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November 14, 2021
Formed in 2012 at the Indiana University Jacobs School of Music, the award-winning Kenari Quartet has taken pride in delivering engaging performances through creative programming and compelling stage presence. The versatility of the saxophone is integral to the quartet and the present music from a wide range of genres that is well informed by all periods of classical music as well as jazz, soul, and other genres. The group has earned top prizes at the M-Prize Chamber Music Competition, the Fischoff National Chamber Music Competition, the J.C. Arriaga Chamber Music Competition, the Plowman Chamber Music Competition, Chesapeake Bay International Chamber Music Competition, and the Coleman Chamber Music Competition.
Applauded for their “flat-out amazing” performances and “stunning virtuosity” (Cleveland Classical), the highly acclaimed Kenari Quartet delivers inspiring performances that transform the perception of the saxophone. The quartet aims to highlight the instrument’s remarkable versatility by presenting meticulously crafted repertoire from all periods of classical and contemporary music.
In addition to cultivating the highest level of performance, the Kenari Quartet has a deep passion for collaboration and innovation. Most recently, the quartet premiered J.P. Redmond’s 9×9: Nine Pieces for Nonet alongside the inimitable Imani Winds. As a testament to the flexibility of the saxophone quartet, the Kenari Quartet was recently a featured artist in Baldwin Wallace Conservatory’s 86th Annual Bach Festival. Here, they collaborated with faculty, student musicians, and academics to present an unprecedented residency centering around the influence of J.S. Bach on the late composer David Maslanka, as well as improvisation throughout musical history.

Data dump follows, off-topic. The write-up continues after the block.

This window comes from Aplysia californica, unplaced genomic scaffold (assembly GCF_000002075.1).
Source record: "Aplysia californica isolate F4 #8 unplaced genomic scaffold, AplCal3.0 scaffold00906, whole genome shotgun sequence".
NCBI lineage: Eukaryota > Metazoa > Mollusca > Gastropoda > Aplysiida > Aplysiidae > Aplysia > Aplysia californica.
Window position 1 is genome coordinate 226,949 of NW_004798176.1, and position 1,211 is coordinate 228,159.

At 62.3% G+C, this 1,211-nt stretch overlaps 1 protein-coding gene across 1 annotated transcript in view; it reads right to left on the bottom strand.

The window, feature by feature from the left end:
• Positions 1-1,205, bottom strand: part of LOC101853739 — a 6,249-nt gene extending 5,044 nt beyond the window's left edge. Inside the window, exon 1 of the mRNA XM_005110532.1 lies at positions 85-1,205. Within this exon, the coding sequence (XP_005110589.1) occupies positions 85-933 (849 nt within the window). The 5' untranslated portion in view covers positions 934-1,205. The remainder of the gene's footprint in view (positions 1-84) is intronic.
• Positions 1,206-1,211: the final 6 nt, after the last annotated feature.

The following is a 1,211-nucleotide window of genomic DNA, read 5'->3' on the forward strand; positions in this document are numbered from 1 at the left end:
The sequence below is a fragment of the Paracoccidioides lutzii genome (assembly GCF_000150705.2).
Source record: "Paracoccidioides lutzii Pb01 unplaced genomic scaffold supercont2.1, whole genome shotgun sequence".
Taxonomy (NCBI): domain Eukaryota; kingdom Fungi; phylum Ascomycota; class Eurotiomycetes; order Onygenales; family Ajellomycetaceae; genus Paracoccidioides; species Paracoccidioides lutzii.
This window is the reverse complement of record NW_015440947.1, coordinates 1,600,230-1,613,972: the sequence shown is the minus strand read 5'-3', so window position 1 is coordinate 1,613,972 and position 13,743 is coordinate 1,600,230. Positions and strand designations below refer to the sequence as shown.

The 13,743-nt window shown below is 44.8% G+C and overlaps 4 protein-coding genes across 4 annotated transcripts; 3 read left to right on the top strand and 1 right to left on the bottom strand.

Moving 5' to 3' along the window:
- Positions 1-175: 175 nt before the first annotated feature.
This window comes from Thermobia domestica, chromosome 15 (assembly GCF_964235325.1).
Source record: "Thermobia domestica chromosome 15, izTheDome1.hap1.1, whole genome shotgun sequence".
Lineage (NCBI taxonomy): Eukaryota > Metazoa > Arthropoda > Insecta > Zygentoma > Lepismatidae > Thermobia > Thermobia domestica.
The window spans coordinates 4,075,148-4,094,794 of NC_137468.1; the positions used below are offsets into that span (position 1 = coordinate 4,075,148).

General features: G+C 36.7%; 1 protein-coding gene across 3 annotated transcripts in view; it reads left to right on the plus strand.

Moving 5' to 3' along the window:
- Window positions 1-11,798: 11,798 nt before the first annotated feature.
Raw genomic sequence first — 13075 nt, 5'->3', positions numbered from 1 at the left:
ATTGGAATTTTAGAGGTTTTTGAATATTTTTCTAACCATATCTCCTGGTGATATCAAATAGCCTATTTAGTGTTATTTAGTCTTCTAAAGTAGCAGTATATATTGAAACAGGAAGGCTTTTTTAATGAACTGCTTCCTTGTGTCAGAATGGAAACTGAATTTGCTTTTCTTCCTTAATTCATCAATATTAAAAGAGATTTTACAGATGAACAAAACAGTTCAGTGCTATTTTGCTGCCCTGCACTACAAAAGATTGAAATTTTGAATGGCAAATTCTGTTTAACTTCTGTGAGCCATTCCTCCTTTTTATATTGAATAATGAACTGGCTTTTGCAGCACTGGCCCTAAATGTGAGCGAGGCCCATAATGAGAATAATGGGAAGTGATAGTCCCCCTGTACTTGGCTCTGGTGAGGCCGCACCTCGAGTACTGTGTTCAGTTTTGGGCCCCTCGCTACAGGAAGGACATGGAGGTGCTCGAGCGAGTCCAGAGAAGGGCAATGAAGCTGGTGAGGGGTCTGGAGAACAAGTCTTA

The quartet advocates passionately for the music of living composers, and it has given world premieres of new works by Mischa Zupko, Joel Love, and David Salleras, among others. As a recipient of Chamber Music America’s 2016 Classical Commissioning Grant, the Kenari Quartet was awarded a generous grant that allowed them to commission a new work from Corey Dundee, the group’s very own tenor saxophonist. This exciting project was made possible by the Andrew. W. Mellon Foundation, The Aaron Copland Fund for Music, and the Chamber Music America Endowment Fund.
Committed to giving back to their communities, the Kenari Quartet is regularly involved in community engagement opportunities and educational endeavors. As a part of their touring activities, they often perform and teach at youth centers and grade schools around the country. The quartet has also given performances, masterclasses, and lectures around the country at various universities, including the University of Michigan, Indiana University, the University of Southern California, the University of Houston, and the Baldwin Wallace Conservatory.
The quartet’s name is derived from the Malay word “kenari”, which may be translated as “songbird.” Expanding on the age-old idea that birds communicate through song, the Kenari Quartet seeks to exemplify this concept through concert hall performances. By not only connecting with their audiences via song, but also through physical movement, Kenari amplifies the standard concert experience with their striking visual communication and powerful stage presence.
The Untapped Sonorities of the Saxophone
A Schumann Bouquet
Excerpts from Goldberg Variations
Capriccio from Op. 81